Ph: +4420 7737 6633

Spanish and North African

In Exmouth Market near Islington you’ll find this fab restaurant which offers an à la carte menu and a list of tapas, available all day Monday to Saturday. The inspiration here is Moorish cuisine but you’ll also find classic Spanish dishes. All will please no end - this is one of the few tapas places that actually lives up to our foodie desires. Among the Moorish flavours you can expect the likes of crab brik with harissa (delicious spiced and herbed crab pastry parcels with the hot condiment harissa) or quail baked in flatbread with pistachio sauce. On the Spanish side you’ll taste roasted pork with patatas pobres (Spanish style) and spicy churrasco sauce, and stuffed squid with fino sherry. If you drop in for tapas you can have a more casual experience with all the usual suspects, including anchovies in garlic oil, grilled padrons and Catalan botifarra sausage. If you can’t get into Moro, fear not, it’s sister tapas bar Morito (just next door) requires no reservations, and offers a nice selection of Spanish cocktails to boot.

34 - 36 Exmouth Market
London EC1R 4QE
Ph: +4420 7833 8336


Without a shadow of a doubt the best Mexican restaurant in London IMHO, and some of the best fun you can have with your clothes on! An evening at Wahaca in Covent Garden begins with cocktails and possibly some nachos and meltingly fresh guacamole at the bar – they don’t take reservations and there’s usually around 45 minutes wait for dinner, so this is by far the best way to pass the time. Once seated you can order your choice of nibbles, snacks, salads and mains, all of which are inspired by humble Mexican street foods and made using good British ingredients. Molten pork pibil tacos, melty hot chorizo and potato quesadillas, rich chocolatey chicken mole, grilled steak or snapper, shrimp and scallop ceviche, pulled pork burrito…the list of deliciousness goes on and on. Restraint is impossible, gluttony inevitable and well justified in the presence of such amazing food. It’s not a shrine to authenticity, but then that’s not the point. There are several outposts of this great Mexican chow house, one notably at Westfields next to the Olympic stadium.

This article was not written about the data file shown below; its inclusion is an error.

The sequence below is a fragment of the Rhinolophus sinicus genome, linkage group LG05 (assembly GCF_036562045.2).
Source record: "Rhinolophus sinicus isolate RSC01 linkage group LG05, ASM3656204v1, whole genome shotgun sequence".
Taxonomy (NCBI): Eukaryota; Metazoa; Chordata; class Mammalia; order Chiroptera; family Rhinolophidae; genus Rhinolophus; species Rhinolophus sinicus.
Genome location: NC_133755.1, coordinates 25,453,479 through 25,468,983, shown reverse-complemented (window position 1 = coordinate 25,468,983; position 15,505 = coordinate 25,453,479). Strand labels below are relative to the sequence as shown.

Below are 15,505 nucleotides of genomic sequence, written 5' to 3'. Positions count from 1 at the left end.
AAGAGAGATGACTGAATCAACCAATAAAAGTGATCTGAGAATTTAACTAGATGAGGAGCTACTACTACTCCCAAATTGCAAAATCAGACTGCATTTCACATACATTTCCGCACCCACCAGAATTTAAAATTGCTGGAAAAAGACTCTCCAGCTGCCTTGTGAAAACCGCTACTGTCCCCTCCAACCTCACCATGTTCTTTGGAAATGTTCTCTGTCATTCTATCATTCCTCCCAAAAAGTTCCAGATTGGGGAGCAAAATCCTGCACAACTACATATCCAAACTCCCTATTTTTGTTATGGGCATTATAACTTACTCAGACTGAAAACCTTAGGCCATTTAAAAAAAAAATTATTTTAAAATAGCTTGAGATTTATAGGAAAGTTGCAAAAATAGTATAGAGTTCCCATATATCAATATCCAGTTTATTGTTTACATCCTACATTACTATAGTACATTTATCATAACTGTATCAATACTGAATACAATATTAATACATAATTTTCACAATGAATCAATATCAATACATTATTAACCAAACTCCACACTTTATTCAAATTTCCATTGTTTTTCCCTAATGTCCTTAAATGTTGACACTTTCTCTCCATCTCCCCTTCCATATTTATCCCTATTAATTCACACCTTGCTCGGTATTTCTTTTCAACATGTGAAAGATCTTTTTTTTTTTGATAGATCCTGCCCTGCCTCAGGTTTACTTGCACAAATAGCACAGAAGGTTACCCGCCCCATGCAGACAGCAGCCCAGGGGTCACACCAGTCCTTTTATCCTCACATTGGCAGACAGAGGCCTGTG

66 Chandos Place
Covent Garden
London WC2N 4HG
Ph: +4420 7240 1883

F. Cooke

Of course, the most exotic and hard to find outside its own country is real British cuisine, of which there are many fine examples within the city of London. 'Pie n' liquor' is not only a stalwart of British cookery, it's quintessential London grub, and cockney London at that. There are a number of celebrated traditional pie n' mash shops - Clark's in Exmouth Market, Harrington's in Tooting, M. Manze at Tower Bridge (London's oldest pie n' mash shop) - but I've chosen to highlight Cooke's, firstly for their scrummy mince meat pie that could rival my granny's (sorry granny), and secondly because of their location near Broadway Market, which should not be missed by any visiting foodie. So go on and try the eels - in a big spoon of mash and liquor, they're utterly delicious and not even remotely scary! 

150 Hoxton Street
London N1 6SH

Ph: +4420 7729 7718

So that's just a few of my favourite things... as always, please feel free to add your own thoughts below §:)